U.S. Paralympics

U.S. Paralympics

USABA Hosting "Learn to Race" Cycling Camp for Athletes with Physical & Visual Disabilities

Sept. 17, 2009, 8:20 a.m. (ET)

The United States Association of Blind Athletes (USABA), is hosting a Developmental Cycling Camp for Riders with Disabilities, Sept. 12-19, at the U.S. Olympic Training Center in Colorado Springs, Colo. Partnering organizations include U.S. Paralympics, U.S. Hand Cycling and Disabled Sports USA.

Cyclists with physical disabilities and sensory impairments will learn advanced bike handling skills and road racing strategies.  Instruction in track riding will also be provided to the 22 participating athletes including blind and visually impaired cyclists and their sighted pilots who ride tandem bikes; cyclists with lower mobility impairments who use hand cycles; cyclists with cerebral palsy or head injury who use both standard bikes and amputee cyclists who ride either single bikes or hand cycles. Veterans and active duty service members who sustained physical and sensory disabilities as a result of service in Operation Iraqi Freedom or Operation Enduring Freedom are participating in the camp including SPC Steven Baskis (Forest Park, IL), U.S. Army active duty who sustained shrapnel injuries to his eyes, upper and lower extremities in an IED attack in Iraq.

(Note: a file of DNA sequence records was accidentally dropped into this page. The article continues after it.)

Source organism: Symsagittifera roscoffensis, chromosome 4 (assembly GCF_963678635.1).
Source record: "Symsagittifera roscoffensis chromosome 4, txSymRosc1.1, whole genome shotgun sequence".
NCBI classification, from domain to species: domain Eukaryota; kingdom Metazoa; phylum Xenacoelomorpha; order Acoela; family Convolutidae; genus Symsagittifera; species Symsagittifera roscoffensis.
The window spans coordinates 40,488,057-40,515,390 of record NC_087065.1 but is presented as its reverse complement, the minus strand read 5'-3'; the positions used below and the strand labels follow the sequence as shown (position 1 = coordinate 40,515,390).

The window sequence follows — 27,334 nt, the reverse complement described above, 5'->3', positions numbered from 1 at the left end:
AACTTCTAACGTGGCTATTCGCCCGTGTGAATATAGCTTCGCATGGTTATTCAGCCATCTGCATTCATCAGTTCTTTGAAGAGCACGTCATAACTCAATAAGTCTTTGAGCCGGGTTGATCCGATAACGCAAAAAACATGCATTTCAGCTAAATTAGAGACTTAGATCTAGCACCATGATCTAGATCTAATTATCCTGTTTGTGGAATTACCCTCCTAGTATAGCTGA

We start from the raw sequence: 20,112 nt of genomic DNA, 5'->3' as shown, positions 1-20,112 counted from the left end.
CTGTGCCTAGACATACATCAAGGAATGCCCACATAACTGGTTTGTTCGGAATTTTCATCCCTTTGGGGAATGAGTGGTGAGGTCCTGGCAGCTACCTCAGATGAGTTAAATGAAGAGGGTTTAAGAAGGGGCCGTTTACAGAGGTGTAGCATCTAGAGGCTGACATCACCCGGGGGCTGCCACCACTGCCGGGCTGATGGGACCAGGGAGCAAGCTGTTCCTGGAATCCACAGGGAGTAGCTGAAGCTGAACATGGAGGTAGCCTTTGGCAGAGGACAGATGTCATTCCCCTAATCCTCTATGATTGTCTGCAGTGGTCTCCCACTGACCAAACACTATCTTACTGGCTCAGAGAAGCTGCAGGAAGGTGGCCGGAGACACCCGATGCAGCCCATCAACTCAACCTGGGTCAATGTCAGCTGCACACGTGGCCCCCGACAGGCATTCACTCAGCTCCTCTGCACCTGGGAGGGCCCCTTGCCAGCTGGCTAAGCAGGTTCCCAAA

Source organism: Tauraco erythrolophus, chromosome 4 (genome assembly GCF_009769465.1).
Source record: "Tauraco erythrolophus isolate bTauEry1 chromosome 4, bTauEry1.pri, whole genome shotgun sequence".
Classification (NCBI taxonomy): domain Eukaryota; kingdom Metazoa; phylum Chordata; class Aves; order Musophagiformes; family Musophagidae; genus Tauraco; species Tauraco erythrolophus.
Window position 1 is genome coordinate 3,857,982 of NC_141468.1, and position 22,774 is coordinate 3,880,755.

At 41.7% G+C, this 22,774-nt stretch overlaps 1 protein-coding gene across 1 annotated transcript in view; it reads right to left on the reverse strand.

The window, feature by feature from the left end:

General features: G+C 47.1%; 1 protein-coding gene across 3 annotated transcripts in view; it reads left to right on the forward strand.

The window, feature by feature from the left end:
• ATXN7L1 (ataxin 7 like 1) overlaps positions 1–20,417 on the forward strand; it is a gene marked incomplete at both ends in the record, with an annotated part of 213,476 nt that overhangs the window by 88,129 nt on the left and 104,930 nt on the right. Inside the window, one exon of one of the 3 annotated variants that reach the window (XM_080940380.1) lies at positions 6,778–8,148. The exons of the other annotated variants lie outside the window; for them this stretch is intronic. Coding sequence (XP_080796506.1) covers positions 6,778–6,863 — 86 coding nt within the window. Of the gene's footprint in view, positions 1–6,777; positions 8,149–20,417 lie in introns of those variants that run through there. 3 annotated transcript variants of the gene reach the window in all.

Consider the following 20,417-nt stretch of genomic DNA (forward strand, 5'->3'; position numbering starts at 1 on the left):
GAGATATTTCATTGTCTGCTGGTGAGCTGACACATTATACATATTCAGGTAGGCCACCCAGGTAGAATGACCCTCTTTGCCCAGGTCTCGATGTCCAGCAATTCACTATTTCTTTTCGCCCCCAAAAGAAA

“This is an outstanding opportunity for cyclists who want to increase their riding knowledge and experience. We will also identify athletes who will go on and compete for the United States in future regional and national events, and for some, the Paralympic Games," said Mark Lucas, Executive Director of the U.S. Association of Blind Athletes. 

Camp staff will include certified cycling coaches, a certified mechanic and guest speakers from a variety of sports-related fields. Several current Paralympic cyclists may join a ride or speak with attendees to share their experiences.

Riders attending camp will be on their bikes twice per day participating in skill drills, practicing safe riding techniques and competing in race simulations.

"We will help network interested riders into their local riding and racing communities as much as possible and provide a schedule of future race opportunities," said Pam Fernandes, camp coordinator and retired Paralympic medalist.

Whatever the outcome for each rider, the goal of the camp is to foster a passion for riding and staying physically fit. After completing camp, some participants will choose to become recreational riders while others will strive to become Paralympic champions. No matter which road athletes choose, the camp opens new opportunities for sports and recreation to people with physical disabilities. In the past, some camp attendees have gone on to become Paralympic and World Champions, setting national, World and Paralympic records.

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